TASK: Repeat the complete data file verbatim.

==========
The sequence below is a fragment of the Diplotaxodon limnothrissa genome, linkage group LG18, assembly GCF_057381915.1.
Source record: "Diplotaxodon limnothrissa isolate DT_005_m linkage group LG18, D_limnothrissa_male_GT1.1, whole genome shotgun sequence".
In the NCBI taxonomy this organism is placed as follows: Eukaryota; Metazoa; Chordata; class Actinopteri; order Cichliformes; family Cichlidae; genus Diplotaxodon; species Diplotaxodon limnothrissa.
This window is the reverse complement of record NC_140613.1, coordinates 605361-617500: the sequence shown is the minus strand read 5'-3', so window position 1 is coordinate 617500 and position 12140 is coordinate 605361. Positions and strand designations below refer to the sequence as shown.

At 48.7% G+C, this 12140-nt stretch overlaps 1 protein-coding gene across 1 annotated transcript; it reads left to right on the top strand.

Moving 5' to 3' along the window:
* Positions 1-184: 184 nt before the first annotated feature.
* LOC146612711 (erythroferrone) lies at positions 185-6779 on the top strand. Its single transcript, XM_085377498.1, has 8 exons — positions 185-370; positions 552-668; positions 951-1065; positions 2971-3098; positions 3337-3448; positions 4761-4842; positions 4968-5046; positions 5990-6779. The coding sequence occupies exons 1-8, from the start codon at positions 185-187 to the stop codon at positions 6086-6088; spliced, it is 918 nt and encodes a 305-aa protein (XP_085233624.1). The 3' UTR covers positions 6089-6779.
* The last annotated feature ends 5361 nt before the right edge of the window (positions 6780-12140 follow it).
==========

The sequence below is a fragment of the Diplotaxodon limnothrissa genome, linkage group LG18, assembly GCF_057381915.1.
Source record: "Diplotaxodon limnothrissa isolate DT_005_m linkage group LG18, D_limnothrissa_male_GT1.1, whole genome shotgun sequence".
In the NCBI taxonomy this organism is placed as follows: Eukaryota; Metazoa; Chordata; class Actinopteri; order Cichliformes; family Cichlidae; genus Diplotaxodon; species Diplotaxodon limnothrissa.
This window is the reverse complement of record NC_140613.1, coordinates 605361-617500: the sequence shown is the minus strand read 5'-3', so window position 1 is coordinate 617500 and position 12140 is coordinate 605361. Positions and strand designations below refer to the sequence as shown.

At 48.7% G+C, this 12140-nt stretch overlaps 1 protein-coding gene across 1 annotated transcript; it reads left to right on the top strand.

Moving 5' to 3' along the window:
* Positions 1-184: 184 nt before the first annotated feature.
* LOC146612711 (erythroferrone) lies at positions 185-6779 on the top strand. Its single transcript, XM_085377498.1, has 8 exons — positions 185-370; positions 552-668; positions 951-1065; positions 2971-3098; positions 3337-3448; positions 4761-4842; positions 4968-5046; positions 5990-6779. The coding sequence occupies exons 1-8, from the start codon at positions 185-187 to the stop codon at positions 6086-6088; spliced, it is 918 nt and encodes a 305-aa protein (XP_085233624.1). The 3' UTR covers positions 6089-6779.
* The last annotated feature ends 5361 nt before the right edge of the window (positions 6780-12140 follow it).